The language of the silent film is different to that of the "talkie" and sometimes requires much closer scrutiny of the image on the screen (seems obvious, I know - sorry about that) - but features such as UndergrounD provide a window into a world that is gone forever although we are privileged to glimpse shadows and hear echoes via contemporary films and recordings.

Coupled with which, of course, it's a cracking good story. and British....
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8 of 8 people found the following review helpful
on 23 June 2013
I've been looking forward to seeing this for a long time, as I couldn't be bothered to go to the BFI screening, and I wasn't disappointed.

It's pointless to judge eighty or ninety year old silent films by the same criteria as modern productions and, by the standards of its own time, it has aged pretty well. Yes, the stories are relatively simple - they need to be in order to be conveyed by mime plus a few intertitles - and the film-makers were still struggling to make the best of the technical limitations; but there are rich compensations.

The quality of the restored film is very good so that the location shots of 1920's London and the Underground are wonderful - especially for a `London and its transport' geek like me. It's also fascinating to observe the behaviour, manners and social attitudes of the time - something that modern `period' dramas never seem to capture convincingly.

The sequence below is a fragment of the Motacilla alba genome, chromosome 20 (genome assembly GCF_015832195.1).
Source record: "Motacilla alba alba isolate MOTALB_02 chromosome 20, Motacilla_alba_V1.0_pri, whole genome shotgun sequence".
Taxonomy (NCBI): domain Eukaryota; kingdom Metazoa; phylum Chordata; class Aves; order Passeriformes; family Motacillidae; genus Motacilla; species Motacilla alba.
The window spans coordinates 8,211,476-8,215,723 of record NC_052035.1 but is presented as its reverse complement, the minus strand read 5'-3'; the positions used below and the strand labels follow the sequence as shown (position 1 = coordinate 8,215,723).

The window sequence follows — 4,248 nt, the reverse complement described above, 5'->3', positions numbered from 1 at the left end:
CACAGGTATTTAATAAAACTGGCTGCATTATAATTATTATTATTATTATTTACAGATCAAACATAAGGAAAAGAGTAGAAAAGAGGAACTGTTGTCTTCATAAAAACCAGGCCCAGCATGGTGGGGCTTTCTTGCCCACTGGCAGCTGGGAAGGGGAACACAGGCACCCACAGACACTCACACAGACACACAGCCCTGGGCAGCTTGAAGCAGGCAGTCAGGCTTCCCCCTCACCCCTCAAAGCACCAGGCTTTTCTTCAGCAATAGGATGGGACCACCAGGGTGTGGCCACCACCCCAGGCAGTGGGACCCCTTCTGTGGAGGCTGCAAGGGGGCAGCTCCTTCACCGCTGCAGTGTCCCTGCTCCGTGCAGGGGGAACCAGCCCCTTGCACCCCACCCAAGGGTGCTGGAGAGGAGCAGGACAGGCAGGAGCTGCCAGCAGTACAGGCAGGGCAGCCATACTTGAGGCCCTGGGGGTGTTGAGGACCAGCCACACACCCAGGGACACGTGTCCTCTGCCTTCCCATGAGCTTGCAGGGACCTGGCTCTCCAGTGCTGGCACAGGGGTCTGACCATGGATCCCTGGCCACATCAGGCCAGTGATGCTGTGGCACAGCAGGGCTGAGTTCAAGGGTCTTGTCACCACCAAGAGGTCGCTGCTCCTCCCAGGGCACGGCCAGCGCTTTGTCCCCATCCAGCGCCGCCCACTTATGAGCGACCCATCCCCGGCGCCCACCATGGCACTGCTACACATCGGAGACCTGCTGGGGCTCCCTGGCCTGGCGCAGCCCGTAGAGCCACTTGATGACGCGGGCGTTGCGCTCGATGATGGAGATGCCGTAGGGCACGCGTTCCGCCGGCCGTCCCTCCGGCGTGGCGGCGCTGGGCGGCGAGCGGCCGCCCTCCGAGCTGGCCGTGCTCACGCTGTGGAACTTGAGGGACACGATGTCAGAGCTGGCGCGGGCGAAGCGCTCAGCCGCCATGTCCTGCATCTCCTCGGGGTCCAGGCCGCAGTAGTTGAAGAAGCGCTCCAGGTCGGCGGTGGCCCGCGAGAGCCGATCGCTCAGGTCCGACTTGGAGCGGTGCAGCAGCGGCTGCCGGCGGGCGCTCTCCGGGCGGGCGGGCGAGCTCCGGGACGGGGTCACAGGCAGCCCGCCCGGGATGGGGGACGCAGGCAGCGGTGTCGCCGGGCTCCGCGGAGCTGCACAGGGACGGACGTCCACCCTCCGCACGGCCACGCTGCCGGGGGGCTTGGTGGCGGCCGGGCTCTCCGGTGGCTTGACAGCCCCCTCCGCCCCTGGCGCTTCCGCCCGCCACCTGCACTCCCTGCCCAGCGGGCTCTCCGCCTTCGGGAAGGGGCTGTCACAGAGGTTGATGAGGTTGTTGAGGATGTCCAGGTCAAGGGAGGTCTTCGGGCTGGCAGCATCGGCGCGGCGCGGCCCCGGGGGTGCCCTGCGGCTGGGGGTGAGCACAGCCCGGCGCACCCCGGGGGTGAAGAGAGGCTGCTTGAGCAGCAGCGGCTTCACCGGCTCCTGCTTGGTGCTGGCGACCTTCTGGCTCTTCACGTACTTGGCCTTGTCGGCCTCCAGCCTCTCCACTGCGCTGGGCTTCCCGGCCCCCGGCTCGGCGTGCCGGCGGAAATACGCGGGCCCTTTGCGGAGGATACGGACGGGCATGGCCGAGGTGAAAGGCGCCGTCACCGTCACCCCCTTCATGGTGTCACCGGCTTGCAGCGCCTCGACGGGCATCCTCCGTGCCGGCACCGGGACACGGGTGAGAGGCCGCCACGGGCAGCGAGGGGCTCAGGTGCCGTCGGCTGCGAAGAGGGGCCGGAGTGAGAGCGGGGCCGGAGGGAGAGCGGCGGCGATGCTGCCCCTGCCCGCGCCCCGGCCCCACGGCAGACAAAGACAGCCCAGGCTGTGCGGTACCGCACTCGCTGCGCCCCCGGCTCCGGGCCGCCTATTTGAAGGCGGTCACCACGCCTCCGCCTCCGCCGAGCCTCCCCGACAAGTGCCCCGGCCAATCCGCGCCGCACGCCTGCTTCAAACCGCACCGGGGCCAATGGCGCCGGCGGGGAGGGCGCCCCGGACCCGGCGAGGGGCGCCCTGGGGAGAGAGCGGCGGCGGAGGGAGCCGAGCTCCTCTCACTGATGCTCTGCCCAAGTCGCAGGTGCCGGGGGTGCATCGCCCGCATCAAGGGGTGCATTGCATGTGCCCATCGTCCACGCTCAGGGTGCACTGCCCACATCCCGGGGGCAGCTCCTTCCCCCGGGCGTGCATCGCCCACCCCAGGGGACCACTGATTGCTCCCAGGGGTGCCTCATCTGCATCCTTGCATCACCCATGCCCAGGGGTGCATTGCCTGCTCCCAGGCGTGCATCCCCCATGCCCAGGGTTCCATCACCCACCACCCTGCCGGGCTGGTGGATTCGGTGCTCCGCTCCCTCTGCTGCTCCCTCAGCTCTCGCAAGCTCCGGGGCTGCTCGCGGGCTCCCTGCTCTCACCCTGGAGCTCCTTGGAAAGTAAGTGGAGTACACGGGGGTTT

Asquith's direction is perfectly adequate and incorporates many of the influences he picked up along his privileged way - notably, techniques borrowed from German and Russian cinema. The love-triangle (or rectangle) story chugs along with both humorous and dramatic moments, there are one or two good set pieces and the final chase at Lots Road power station ticks all the boxes.

The extras are pretty good too - mostly archive footage of undergroundy things

All in all, recommended - and a rewarding and worthy complement to the contemporary Hitchcocks. I'm still not convinced about blu-ray though.
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6 of 6 people found the following review helpful